Beech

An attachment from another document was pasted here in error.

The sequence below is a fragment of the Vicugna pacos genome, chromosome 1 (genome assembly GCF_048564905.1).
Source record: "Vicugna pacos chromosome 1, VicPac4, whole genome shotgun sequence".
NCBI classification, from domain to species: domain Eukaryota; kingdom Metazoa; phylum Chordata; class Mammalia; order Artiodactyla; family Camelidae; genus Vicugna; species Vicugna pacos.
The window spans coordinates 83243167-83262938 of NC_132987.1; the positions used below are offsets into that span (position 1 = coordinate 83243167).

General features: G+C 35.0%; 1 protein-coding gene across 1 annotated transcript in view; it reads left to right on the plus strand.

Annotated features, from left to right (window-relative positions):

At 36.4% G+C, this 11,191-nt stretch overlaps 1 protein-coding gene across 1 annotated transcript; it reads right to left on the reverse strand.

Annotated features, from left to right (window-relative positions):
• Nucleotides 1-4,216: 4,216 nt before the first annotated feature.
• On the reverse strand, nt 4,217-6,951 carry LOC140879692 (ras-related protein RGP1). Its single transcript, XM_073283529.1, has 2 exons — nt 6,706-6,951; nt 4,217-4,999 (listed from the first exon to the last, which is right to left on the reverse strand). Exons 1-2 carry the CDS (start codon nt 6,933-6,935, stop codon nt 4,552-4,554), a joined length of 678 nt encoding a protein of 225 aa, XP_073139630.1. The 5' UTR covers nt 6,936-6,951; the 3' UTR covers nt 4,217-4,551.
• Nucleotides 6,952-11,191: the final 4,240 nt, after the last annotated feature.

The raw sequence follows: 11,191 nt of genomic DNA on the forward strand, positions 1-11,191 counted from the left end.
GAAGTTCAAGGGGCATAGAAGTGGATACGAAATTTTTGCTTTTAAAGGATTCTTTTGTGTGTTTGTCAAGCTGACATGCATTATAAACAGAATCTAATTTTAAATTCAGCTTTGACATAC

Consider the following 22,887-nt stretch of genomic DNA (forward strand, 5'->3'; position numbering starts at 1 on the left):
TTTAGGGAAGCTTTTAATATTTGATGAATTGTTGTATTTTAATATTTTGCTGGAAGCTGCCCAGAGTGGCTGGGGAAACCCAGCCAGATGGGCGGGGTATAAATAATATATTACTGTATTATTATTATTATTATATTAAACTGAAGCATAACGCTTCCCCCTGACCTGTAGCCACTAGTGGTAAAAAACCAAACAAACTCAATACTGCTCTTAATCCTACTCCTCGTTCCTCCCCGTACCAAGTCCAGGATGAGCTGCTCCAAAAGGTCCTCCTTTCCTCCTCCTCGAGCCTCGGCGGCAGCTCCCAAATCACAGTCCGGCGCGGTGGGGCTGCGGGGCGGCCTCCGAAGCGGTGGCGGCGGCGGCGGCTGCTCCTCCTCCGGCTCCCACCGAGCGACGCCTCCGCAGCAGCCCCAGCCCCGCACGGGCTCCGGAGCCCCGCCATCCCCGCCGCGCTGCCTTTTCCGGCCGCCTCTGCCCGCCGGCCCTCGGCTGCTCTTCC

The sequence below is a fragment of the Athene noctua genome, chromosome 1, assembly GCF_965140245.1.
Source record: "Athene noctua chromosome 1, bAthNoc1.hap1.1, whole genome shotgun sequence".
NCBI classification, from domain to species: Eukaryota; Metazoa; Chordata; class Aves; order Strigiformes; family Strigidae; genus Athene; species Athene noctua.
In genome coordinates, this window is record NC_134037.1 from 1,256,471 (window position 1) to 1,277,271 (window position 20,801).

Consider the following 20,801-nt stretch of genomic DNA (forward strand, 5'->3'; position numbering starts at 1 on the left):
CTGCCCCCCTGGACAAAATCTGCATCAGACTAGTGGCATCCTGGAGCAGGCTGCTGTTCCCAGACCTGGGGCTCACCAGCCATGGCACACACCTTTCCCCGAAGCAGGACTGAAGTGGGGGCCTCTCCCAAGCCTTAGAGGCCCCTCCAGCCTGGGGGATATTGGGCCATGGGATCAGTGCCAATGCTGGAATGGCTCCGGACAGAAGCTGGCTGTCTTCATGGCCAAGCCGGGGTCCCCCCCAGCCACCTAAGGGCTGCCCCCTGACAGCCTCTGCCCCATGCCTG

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European Beeches (Fagus sylvatica) are much-loved trees for landscape use. They were brought over to America by colonists in the mid-1700s, and they gained popularity over their close cousins, the American Beeches (Fagus grandifolia), due to their comparatively faster growth and better ease of transplanting. In Europe, they were used for centuries in parks and gardens as shade trees, entrance or street trees, and hedges, and they have found the same uses here in the United States. They are commonly seen in large landscapes, and the narrow columnar and weeping varieties have become popular for garden-sized landscapes and smaller spaces. Since beech branches grow low to the ground on the trunk, they can be sheared and trained into an attractive, dense hedge. Their bright green leaves turn to a beautiful copper or yellow-gold color in the fall, and they have the advantage of holding onto their leaves through the winter, which provides year-round interest and privacy. The smooth, gray bark is appealing, and the density of the branches adds to its effectiveness as a hedge. These trees thrive in a variety of well-draining soils, but are not tolerant of wet, compressed soil or urban pollution. In the wild, European beeches can grow to 160’ tall, but in a landscape setting they can easily maintained as 12’ hedges.